Japan may place stress on its efforts in the economic field to build a better international order, but this should never be used as an excuse for Japan to neglect its efforts in other areas. It is undesirable for international stability that Japan continue to remain a limping "economic giant = political dwarf." Based on its economic power, Japan can contribute politically to the stability of the Korean Peninsula, Southeast Asia, and even the Middle East. The question here is one of political will and political stance. When Japan has the political will, it will be able, for example, to take the initiative in arms control in the Asia-Pacific region or participate in the United Nations Peace Keeping Forces in the Middle East.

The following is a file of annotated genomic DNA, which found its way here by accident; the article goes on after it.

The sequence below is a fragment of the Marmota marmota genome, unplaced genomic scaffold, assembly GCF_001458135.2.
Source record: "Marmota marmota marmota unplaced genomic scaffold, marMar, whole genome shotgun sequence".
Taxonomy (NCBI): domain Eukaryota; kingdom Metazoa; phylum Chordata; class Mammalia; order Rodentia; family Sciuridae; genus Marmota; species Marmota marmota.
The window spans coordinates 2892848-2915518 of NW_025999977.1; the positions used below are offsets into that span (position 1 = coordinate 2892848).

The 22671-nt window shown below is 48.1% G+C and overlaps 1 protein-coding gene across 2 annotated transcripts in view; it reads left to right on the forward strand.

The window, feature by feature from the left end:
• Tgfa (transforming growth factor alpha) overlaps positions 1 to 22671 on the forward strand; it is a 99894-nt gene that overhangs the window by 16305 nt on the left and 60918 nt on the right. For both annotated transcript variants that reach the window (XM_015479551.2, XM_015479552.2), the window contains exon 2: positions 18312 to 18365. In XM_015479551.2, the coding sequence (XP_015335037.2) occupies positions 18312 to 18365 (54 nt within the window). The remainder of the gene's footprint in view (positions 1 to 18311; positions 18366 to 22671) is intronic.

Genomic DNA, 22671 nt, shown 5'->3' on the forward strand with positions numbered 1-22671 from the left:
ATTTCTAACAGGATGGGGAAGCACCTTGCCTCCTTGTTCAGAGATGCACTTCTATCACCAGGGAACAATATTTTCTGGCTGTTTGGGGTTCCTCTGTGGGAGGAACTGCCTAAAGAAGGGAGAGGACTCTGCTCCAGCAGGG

Japan has till now almost always supported U.S. actions, albeit in a lukewarm fashion. This has invited the criticism that Japan is a U.S. lackey on the one hand, and on the other, it has given the United States the impression that Japan is an unreliable ally. Japan must change this posture and assert the interests that deserve to be asserted, criticize what ought to be criticized, and support the United States strongly and forthrightly when it deserves Japan's support.

Finally, Japan also has to strengthen its defence efforts. If Japan continues to rely on the United States for its security in almost all respects, it will foster a negative image of itself as an irresponsible dependent. Furthermore, since the United States is trying to cope with the Soviet arms buildup in joint efforts with its allies as stated before, neglect on the part of Japan in such efforts will evoke even stronger criticisms against it.


Defense efforts do not constitute the whole part of national security policy, but they are extremely important targets today.